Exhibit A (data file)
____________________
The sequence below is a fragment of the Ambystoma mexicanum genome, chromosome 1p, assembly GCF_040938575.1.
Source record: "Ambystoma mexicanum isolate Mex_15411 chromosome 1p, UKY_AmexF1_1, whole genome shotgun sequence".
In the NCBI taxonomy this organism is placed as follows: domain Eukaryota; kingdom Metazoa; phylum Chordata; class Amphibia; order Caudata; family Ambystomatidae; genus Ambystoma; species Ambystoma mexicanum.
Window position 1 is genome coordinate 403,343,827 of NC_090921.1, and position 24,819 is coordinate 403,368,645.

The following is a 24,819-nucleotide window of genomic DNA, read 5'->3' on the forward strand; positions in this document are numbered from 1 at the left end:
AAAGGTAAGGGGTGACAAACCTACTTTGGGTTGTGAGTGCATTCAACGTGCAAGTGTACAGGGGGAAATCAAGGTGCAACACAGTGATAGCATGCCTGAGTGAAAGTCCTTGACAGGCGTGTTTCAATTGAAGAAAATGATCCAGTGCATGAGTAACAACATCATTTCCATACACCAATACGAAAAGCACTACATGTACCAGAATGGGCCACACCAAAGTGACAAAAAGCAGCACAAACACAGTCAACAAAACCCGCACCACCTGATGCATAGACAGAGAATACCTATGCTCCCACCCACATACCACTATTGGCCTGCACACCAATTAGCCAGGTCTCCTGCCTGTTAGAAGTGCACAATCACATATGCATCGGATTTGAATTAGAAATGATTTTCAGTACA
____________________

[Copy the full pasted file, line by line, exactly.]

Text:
The sequence below is a fragment of the Ambystoma mexicanum genome, chromosome 1p, assembly GCF_040938575.1.
Source record: "Ambystoma mexicanum isolate Mex_15411 chromosome 1p, UKY_AmexF1_1, whole genome shotgun sequence".
In the NCBI taxonomy this organism is placed as follows: domain Eukaryota; kingdom Metazoa; phylum Chordata; class Amphibia; order Caudata; family Ambystomatidae; genus Ambystoma; species Ambystoma mexicanum.
Window position 1 is genome coordinate 403,343,827 of NC_090921.1, and position 24,819 is coordinate 403,368,645.

The following is a 24,819-nucleotide window of genomic DNA, read 5'->3' on the forward strand; positions in this document are numbered from 1 at the left end:
AAAGGTAAGGGGTGACAAACCTACTTTGGGTTGTGAGTGCATTCAACGTGCAAGTGTACAGGGGGAAATCAAGGTGCAACACAGTGATAGCATGCCTGAGTGAAAGTCCTTGACAGGCGTGTTTCAATTGAAGAAAATGATCCAGTGCATGAGTAACAACATCATTTCCATACACCAATACGAAAAGCACTACATGTACCAGAATGGGCCACACCAAAGTGACAAAAAGCAGCACAAACACAGTCAACAAAACCCGCACCACCTGATGCATAGACAGAGAATACCTATGCTCCCACCCACATACCACTATTGGCCTGCACACCAATTAGCCAGGTCTCCTGCCTGTTAGAAGTGCACAATCACATATGCATCGGATTTGAATTAGAAATGATTTTCAGTACA